Gateshead lottery winner and sister admit Spainish benefits fraud

A LOTTERY millionaire has admitted claiming thousands of pounds in benefits despite starting a new life in Spain.

Lottery winner Lawrence Candlish and sister Melanie Batey
Lottery winner Lawrence Candlish and sister Melanie Batey

A LOTTERY millionaire has admitted claiming thousands of pounds in benefits despite starting a new life in Spain.

Lawrence Candlish, who claims to have spent the £5.5m he won in 1997, pocketed thousands of pounds in state hand-outs while not even living in the United Kingdom.

His sister Melanie Batey, who received a sizeable share of the jackpot, also moved to Spain and continued claiming benefits here.

In total, the siblings received more than £36,000 which they had no right to as Spanish residents.

Now the pair have been given suspended prison sentences after admitting the offences at Newcastle Crown Court.

Candlish appeared in court on crutches having had two hip replacements while Batey, a paraplegic, was in a wheelchair.

The 38-year-old had begun claiming disability living allowance legitimately in 2003 on the basis he was unfit to work. However when he moved to Santa Pola, near Alicante, in 2005, he did not inform the authorities.

Candlish wrote to the Department for Work and Pensions in 2009 saying he had moved to a different address in Gateshead and wanted to change his bank account details to one in his mother’s name.

Susan Hirst, prosecuting, said: “That letter was fraudulent. The defendant had been living in Spain since at least 2005, when he registered as a resident there.

“If he had declared he was not a British resident, he would not have been entitled to the benefits.”

Checks showed he had applied for a new passport in 2008 and gave his address as being in Santa Pola. Candlish was interviewed and admitted he had been living abroad.

Miss Hirst said: “He confirmed he had been living in Spain and said he moved there after he and his family won the lottery. He said he thought he was allowed to live abroad and still claim benefits.”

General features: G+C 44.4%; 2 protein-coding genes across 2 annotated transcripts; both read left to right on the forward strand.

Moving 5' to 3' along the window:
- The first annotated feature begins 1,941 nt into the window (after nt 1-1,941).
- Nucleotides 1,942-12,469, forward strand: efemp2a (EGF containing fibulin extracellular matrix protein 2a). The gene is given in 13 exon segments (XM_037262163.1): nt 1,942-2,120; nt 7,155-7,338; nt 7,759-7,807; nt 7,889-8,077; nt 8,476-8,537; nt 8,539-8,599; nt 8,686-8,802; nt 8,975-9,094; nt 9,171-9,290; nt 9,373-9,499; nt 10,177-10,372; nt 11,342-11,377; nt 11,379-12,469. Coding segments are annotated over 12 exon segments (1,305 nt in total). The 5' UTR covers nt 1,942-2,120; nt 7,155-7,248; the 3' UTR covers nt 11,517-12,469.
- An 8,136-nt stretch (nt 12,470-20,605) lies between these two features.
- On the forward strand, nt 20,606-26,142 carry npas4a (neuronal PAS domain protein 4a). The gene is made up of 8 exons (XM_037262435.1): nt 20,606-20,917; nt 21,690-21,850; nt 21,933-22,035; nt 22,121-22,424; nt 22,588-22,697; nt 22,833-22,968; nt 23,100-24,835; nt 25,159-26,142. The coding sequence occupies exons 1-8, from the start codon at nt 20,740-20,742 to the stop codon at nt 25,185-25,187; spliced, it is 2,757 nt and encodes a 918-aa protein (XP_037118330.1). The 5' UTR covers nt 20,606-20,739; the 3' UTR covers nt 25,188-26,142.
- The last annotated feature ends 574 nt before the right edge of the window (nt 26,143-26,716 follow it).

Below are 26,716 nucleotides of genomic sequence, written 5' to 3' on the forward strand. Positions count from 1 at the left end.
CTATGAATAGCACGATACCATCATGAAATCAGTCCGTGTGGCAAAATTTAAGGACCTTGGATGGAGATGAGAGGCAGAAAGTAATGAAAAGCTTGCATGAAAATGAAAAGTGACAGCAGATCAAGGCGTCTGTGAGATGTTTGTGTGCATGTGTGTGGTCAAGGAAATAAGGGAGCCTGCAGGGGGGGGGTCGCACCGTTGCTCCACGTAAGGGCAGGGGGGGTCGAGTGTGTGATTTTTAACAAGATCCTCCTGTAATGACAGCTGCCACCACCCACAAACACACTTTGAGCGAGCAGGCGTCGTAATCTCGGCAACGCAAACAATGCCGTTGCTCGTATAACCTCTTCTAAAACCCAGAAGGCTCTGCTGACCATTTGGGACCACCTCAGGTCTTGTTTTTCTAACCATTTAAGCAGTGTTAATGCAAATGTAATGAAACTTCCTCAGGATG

Batey had started claiming income support and incapacity benefit legitimately in 2003. However, the 39-year-old followed her brother to Spain and also failed to tell the authorities. She registered as a Spanish resident in 2007 after moving to Santa Pola with her husband.

The court heard Batey used to work at Jarrow JobCentre in the child benefits section and so had a good understanding of the benefits system.

Candlish, of Chaucer Close in Gateshead, admitted converting criminal property. The total value of the benefits he claimed illegally between 2005 and 2010 was £13,365.

Batey, also of Chaucer Close in Gateshead, admitted the same charge. She was paid £23,131 which she was not entitled to, between 2007 and 2010.

They were both given nine-month prison sentences, suspended for 18 months with supervision.

Recorder Tim Roberts QC told them: “Both of you, brother and sister, took advantage of the state system of benefits here while abroad in Spain.

“These are serious offences, aggravated by the fact you were living abroad and you both knew what you were doing was fraudulent.”

The pair will face efforts from prosecutors to claw back some of their ill-gotten gains. Candlish has just started paying it back at the rate of £8.10 a week while Batey has handed over £724.

Vince Ward, defending both of them, said they had been misinformed by other ex-pats about their right to continue claiming benefits while not living in this country.

Mr Ward said that after winning the lottery in 1997 the money was split between the family, with Candlish getting £1m, Batey £800,000 and aunts and uncles receiving a share.

Candlish invested in a restaurant in Spain which went bankrupt, while Batey bought a farm which was torched and left worthless. The court heard she cares for her mother and young son, who both suffer from the same disability as her.

Mr Ward added: “They are both remorseful and sorry for not having come clean with the department about their change in circumstances. They were turning a blind eye to the obvious.”

When Candlish scooped the jackpot in 1997 he bought seven houses on the same street for his family. The factory worker was earning just £125 a week at the time.

Last year he moved back to England, claiming his fortune was spent, the bank had seized his Spanish villa and he had abandoned his Irish-themed pub.

 

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